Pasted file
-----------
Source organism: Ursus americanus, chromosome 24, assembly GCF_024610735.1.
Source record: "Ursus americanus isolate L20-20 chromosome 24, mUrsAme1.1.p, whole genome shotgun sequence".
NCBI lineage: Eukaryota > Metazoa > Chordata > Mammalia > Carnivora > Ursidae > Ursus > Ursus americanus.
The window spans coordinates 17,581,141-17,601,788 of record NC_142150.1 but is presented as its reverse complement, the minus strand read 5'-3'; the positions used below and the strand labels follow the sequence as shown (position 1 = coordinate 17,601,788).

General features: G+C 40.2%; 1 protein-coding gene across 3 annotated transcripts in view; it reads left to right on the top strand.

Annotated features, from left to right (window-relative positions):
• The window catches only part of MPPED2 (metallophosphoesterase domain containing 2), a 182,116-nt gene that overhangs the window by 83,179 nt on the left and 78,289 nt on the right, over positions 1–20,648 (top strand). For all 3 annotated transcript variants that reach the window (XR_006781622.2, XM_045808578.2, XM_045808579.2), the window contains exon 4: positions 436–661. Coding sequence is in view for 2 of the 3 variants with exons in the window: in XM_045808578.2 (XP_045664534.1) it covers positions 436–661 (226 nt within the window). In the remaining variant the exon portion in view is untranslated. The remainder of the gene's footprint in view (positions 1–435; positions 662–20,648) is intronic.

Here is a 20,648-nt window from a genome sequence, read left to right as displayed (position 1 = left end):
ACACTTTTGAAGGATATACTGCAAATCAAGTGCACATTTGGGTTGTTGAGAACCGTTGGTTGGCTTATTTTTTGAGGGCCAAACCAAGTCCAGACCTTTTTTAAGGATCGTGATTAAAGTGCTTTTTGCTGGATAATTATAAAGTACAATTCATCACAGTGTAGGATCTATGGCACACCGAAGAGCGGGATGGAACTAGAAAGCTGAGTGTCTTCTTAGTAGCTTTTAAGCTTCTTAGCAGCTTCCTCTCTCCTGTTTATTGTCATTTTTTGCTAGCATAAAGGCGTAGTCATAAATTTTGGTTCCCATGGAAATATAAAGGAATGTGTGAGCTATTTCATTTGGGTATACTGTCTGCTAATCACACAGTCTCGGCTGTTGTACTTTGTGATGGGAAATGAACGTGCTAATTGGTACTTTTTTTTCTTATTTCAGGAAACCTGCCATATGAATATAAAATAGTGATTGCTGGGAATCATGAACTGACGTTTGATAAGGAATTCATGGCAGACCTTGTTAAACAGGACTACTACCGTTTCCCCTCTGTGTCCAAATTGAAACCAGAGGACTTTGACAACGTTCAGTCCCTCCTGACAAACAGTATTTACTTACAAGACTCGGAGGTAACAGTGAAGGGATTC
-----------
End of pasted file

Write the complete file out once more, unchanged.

Source organism: Ursus americanus, chromosome 24, assembly GCF_024610735.1.
Source record: "Ursus americanus isolate L20-20 chromosome 24, mUrsAme1.1.p, whole genome shotgun sequence".
NCBI lineage: Eukaryota > Metazoa > Chordata > Mammalia > Carnivora > Ursidae > Ursus > Ursus americanus.
The window spans coordinates 17,581,141-17,601,788 of record NC_142150.1 but is presented as its reverse complement, the minus strand read 5'-3'; the positions used below and the strand labels follow the sequence as shown (position 1 = coordinate 17,601,788).

General features: G+C 40.2%; 1 protein-coding gene across 3 annotated transcripts in view; it reads left to right on the top strand.

Annotated features, from left to right (window-relative positions):
• The window catches only part of MPPED2 (metallophosphoesterase domain containing 2), a 182,116-nt gene that overhangs the window by 83,179 nt on the left and 78,289 nt on the right, over positions 1–20,648 (top strand). For all 3 annotated transcript variants that reach the window (XR_006781622.2, XM_045808578.2, XM_045808579.2), the window contains exon 4: positions 436–661. Coding sequence is in view for 2 of the 3 variants with exons in the window: in XM_045808578.2 (XP_045664534.1) it covers positions 436–661 (226 nt within the window). In the remaining variant the exon portion in view is untranslated. The remainder of the gene's footprint in view (positions 1–435; positions 662–20,648) is intronic.

Here is a 20,648-nt window from a genome sequence, read left to right as displayed (position 1 = left end):
ACACTTTTGAAGGATATACTGCAAATCAAGTGCACATTTGGGTTGTTGAGAACCGTTGGTTGGCTTATTTTTTGAGGGCCAAACCAAGTCCAGACCTTTTTTAAGGATCGTGATTAAAGTGCTTTTTGCTGGATAATTATAAAGTACAATTCATCACAGTGTAGGATCTATGGCACACCGAAGAGCGGGATGGAACTAGAAAGCTGAGTGTCTTCTTAGTAGCTTTTAAGCTTCTTAGCAGCTTCCTCTCTCCTGTTTATTGTCATTTTTTGCTAGCATAAAGGCGTAGTCATAAATTTTGGTTCCCATGGAAATATAAAGGAATGTGTGAGCTATTTCATTTGGGTATACTGTCTGCTAATCACACAGTCTCGGCTGTTGTACTTTGTGATGGGAAATGAACGTGCTAATTGGTACTTTTTTTTCTTATTTCAGGAAACCTGCCATATGAATATAAAATAGTGATTGCTGGGAATCATGAACTGACGTTTGATAAGGAATTCATGGCAGACCTTGTTAAACAGGACTACTACCGTTTCCCCTCTGTGTCCAAATTGAAACCAGAGGACTTTGACAACGTTCAGTCCCTCCTGACAAACAGTATTTACTTACAAGACTCGGAGGTAACAGTGAAGGGATTC